Deeply influenced by the profound and powerful heritages of Duke Ellington, John Coltrane, Charlie Parker and Miles Davis, along with his inexhaustable list of significant influences including Richard Strauss, Wayne Shorter, Sonny Rollins, James Brown, Claude Debussy, Joe Henderson, Jaco Pastorius, Maurice Ravel, Freddie Hubbard, The Beatles, Nat King Cole, Michael Brecker, Herbie Hancock, Stevie Wonder, Gustav Mahler, Pat Metheny,Kenny Dorham, Bob Marley, Stan Getz, Art Blakey, Hector Berlioz, Horace Silver,Led Zepplin, Ella Fitzgerald, Bill Evans, The Roots, Weather Report, Count Basie, Ornette Coleman, Hank Mobley, Sarah Vaughn, Ben Webster, and Billy Strayhorn, Elias embeds the best of these traditions into the foundations of his own compositions.
Born and raised in Austin, Texas, Elias Haslanger is a young, up and coming saxophonist, highly- coveted and prolific performer who has performed with an incredible who’s-who list of musicians including Ellis Marsalis, Wynton Marsalis, Maynard Ferguson, Dizzy Gillespie, Martin Banks, Roy Hargrove, Harry Connick, Jr., Wes Anderson, Ryan Kisor, Chucho Valdes, Lew Soloff, Frank Foster, Clark Terry, Russell Malone, Marvin "Smitty" Smith, Jesse Davis, Steve Turre, Al Grey, Peter Martin, Donald Edwards, Allen Farnham, Roland Guerin, Fred Sanders, Edwin Livingston, JJ Johnson, Brannen Temple, Kirk Whalum, Joe LoCascio, Tony Campise, Asleep at the Wheel, Mitch Watkins, Bob Meyer, Jae Sinnett, Marvin Stamm,The Temptations, The Four Tops. James Polk, and countless others. Elias has opened for the legendary McCoy Tyner and jazz greats Kenny Garrett and Terence Blanchard. Mentored by the legendary classical saxophonist Harvey Pittel and by Dick Oatts (of the Mel Lewis/Thad Jones Big Band & Red Rodney Quintet), Elias began to explore the instrument’s vast potential, studying saxophone at the University of Texas and the Manhattan School of Music, receiving his Master’s Degree in Composition at Southwest Texas State. In 1997, Elias was awarded the Jazz Instrumental Soloist (College Outstanding Performance-Tenor Sax) for the 20th Annual Downbeat Student Music Awards. In 1998, Elias was awarded the Mitte Scholarship from Southwest Texas State for academic achievement. Elias taught theory, saxophone and composition at Southwest Texas State in San Marcos for a year before moving to New York. In the summer of 1998, Elias performed (by re-invitation) at the North Sea Jazz Festival and the Montreaux Jazz Festival.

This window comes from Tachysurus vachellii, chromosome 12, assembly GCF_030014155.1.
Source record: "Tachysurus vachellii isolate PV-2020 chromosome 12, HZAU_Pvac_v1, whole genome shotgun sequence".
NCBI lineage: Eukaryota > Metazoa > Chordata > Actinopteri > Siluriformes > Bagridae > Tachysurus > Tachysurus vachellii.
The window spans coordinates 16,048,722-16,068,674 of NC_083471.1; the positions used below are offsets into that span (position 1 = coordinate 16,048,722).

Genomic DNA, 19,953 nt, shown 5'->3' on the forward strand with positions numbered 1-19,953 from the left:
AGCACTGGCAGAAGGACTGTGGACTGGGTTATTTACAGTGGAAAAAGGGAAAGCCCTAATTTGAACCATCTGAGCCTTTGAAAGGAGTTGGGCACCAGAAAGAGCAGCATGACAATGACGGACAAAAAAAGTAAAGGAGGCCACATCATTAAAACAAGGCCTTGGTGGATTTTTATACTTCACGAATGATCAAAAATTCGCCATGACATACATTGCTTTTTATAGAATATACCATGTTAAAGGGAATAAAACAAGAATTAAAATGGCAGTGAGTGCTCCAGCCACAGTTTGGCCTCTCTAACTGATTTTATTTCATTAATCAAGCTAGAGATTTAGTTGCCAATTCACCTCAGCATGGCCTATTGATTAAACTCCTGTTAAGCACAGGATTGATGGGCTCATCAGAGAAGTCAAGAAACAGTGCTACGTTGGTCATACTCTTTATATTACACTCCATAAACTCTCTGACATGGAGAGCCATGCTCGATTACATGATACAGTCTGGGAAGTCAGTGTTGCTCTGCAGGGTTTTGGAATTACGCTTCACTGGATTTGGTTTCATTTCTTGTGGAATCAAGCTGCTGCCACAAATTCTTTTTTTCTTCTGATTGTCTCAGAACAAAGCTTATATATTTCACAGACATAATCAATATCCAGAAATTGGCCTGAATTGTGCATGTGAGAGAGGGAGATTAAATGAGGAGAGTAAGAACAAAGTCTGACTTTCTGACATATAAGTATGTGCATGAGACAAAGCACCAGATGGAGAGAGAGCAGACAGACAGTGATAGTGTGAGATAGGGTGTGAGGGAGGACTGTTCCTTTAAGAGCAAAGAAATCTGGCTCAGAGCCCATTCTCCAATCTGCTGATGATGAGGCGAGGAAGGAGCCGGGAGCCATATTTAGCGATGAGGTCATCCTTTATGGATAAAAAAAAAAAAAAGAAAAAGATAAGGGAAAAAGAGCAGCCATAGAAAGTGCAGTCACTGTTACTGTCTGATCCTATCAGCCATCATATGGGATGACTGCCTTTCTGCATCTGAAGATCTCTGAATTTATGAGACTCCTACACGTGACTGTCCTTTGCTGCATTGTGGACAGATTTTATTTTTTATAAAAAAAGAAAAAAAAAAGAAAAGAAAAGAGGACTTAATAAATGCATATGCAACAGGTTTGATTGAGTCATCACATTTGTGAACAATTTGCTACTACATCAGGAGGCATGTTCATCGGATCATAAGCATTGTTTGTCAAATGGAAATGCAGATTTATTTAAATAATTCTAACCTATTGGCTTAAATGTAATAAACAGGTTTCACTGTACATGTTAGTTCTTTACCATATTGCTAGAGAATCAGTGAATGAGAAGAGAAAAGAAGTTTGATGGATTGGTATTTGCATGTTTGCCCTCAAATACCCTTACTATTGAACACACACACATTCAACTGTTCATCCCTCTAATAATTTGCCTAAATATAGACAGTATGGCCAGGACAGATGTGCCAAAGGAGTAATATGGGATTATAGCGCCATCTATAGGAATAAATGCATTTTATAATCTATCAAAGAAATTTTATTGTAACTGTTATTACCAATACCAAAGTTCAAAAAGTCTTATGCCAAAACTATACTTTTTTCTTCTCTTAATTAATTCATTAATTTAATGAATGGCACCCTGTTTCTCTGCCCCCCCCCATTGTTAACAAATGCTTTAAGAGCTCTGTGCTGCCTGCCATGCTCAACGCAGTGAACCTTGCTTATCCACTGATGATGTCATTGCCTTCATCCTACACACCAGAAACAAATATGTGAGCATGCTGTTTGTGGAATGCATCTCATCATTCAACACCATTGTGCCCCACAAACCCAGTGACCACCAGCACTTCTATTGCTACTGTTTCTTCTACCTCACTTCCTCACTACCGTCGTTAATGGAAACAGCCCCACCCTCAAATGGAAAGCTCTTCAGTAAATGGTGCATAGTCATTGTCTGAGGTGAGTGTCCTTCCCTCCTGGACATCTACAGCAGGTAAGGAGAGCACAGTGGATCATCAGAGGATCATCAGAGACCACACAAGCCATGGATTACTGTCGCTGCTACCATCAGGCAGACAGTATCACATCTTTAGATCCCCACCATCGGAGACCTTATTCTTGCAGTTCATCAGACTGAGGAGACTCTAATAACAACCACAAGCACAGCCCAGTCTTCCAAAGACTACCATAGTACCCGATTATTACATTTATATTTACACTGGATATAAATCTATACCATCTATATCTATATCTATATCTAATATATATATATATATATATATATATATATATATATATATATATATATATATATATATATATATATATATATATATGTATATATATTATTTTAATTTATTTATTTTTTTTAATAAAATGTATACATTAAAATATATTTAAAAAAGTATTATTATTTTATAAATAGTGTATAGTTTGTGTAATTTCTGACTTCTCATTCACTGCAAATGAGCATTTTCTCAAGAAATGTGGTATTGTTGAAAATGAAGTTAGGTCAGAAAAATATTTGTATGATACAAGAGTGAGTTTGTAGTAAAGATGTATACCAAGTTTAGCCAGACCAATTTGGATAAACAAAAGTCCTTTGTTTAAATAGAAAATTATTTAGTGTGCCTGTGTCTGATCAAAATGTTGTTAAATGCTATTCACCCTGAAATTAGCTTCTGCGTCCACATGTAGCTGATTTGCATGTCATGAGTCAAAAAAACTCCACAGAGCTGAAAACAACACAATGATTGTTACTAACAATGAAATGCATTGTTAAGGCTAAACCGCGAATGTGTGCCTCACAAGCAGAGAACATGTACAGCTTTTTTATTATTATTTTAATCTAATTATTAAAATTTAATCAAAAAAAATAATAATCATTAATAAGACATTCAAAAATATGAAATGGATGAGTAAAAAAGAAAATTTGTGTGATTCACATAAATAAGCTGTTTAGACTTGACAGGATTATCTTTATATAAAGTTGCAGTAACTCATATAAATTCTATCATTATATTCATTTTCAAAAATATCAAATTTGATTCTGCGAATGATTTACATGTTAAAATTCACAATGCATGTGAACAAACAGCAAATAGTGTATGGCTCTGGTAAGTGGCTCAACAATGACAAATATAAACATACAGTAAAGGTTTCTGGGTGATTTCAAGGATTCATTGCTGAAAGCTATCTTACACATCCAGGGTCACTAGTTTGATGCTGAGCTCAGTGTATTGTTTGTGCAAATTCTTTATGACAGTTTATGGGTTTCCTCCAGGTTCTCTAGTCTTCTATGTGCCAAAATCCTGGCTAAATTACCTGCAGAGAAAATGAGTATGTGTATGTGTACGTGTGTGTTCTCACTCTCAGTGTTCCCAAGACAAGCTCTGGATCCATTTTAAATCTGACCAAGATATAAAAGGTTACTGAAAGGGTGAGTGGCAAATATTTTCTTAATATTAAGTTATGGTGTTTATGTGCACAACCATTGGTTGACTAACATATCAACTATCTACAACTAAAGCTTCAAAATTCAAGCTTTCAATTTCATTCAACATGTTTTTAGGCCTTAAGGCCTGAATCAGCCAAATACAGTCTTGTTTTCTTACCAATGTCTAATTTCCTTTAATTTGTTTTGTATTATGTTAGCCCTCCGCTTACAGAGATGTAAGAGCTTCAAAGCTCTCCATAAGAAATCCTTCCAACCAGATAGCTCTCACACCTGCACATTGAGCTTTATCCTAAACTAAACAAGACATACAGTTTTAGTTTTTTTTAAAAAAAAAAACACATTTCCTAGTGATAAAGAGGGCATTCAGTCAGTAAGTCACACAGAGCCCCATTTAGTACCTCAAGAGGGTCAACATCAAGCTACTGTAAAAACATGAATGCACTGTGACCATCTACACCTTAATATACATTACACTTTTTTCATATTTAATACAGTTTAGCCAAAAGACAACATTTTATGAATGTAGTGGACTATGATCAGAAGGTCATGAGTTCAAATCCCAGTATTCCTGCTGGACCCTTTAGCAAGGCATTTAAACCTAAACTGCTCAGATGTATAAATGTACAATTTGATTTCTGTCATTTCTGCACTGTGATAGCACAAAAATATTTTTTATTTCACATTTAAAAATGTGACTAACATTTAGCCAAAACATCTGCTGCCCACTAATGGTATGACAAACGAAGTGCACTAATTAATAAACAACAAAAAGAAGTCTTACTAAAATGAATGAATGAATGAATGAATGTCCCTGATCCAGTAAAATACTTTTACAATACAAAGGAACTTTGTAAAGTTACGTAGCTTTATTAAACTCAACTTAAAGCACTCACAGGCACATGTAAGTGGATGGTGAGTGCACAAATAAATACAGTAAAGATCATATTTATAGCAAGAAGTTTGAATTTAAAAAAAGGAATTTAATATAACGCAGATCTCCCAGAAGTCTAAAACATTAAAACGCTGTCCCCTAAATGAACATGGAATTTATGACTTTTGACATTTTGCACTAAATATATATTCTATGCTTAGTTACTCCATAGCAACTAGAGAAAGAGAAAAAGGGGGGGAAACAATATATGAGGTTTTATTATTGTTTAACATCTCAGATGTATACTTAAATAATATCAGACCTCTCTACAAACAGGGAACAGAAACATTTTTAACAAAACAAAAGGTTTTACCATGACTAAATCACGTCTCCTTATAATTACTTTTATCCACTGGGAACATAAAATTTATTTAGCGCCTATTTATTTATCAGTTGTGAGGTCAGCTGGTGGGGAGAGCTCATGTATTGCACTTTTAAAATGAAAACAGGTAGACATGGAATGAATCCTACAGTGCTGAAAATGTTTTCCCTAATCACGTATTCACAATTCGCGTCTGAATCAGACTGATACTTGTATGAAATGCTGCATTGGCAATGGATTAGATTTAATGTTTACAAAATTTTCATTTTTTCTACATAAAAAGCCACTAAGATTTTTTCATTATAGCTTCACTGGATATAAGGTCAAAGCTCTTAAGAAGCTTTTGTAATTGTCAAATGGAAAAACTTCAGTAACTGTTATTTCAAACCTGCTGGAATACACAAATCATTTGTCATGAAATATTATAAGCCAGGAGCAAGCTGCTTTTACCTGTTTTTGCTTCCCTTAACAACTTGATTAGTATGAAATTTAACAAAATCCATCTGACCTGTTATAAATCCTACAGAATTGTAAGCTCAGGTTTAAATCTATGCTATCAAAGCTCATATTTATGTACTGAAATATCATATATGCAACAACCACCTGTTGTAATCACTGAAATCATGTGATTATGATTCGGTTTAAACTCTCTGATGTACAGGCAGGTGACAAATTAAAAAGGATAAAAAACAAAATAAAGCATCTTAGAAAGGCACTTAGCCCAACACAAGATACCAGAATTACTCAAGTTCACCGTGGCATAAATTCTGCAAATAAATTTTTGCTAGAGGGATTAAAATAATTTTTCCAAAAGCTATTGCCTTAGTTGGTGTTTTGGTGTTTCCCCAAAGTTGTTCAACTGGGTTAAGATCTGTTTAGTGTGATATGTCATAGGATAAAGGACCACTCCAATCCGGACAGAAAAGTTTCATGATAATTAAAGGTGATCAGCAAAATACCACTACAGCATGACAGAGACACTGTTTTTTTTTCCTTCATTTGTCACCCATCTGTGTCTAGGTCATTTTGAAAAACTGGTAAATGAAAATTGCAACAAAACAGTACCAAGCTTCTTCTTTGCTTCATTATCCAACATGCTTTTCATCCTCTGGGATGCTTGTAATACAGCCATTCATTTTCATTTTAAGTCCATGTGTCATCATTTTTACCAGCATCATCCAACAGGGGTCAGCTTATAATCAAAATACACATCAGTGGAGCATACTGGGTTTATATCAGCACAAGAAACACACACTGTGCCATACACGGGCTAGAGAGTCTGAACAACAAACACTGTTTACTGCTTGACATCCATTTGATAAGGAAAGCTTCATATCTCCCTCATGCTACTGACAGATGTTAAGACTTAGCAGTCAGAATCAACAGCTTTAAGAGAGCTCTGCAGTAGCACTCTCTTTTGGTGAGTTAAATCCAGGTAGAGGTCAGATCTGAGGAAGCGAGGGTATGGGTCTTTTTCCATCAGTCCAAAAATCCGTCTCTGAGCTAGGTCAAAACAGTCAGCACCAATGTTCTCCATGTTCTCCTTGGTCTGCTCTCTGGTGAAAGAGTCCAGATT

Elias’ 1997 CD "For the Moment" received substantial national radio airplay, reaching #11 on the Gavin Jazz charts and #14 on the Jazziz
Radioactive chart. Elias was voted Best Horn player at the 1997 Austin Music Awards and Best Jazz Group at the 2000 Austin Music Awards. Elias appears in and is featured on the soundtrack for the 1998 Richard Linklater film “The Newton Boys.”
"(For the Moment) catches Elias’ fiery quartet on a memorable night at the Elephant Room... The quartet packs a potent one-two punch with Haslanger’s agile sax lines and the remarkable Fredrick Sander’s flowing pianistics complementing each other wonderfully. This fine slice of Austin jazz is a snapshot of how they sounded for the moment." -– Jay Trachtenberg, Austin Chronicle
"With the tender sensitivity of jazz legends such as Ben Webster, Elias Haslanger weaves a delicate web on ‘Stella by Starlight’, ‘For Heaven’s Sake’ and ‘But Not for Me’. On the other hand, he is equally exciting on ‘Passion Dance’, ‘Mile’s Mode’, ‘Cherokee’ and his own ‘For the Moment’. All in all, For the Moment should appeal to Contemporary and Mainstream fans." -– Richard Bourcier, The Jazz Fan Attic
"For the Moment improves upon Haslanger’s Standards debut disc, as impressive an initial offering as any in recent memory... The music’s familiarity makes the players’ innovations considerably more conspicuous. Haslanger zeros in on the core of each melody with his strong and fluid soloing, and his working band anticipates his actions with practiced ease." -– Michael Point, Austin American-Statesman
"Haslanger displays an impressive, mature command of improvisation... displaying his rare abilities to cluster and regroup pieces of the melody, to surprise listeners with lyrical bursts, vibratos and to swirl his way up the scale from gravelly bottom notes to a delicate high-end sound, almost like a clarinet’s, from his tenor." -– Bill Levine, Houston Press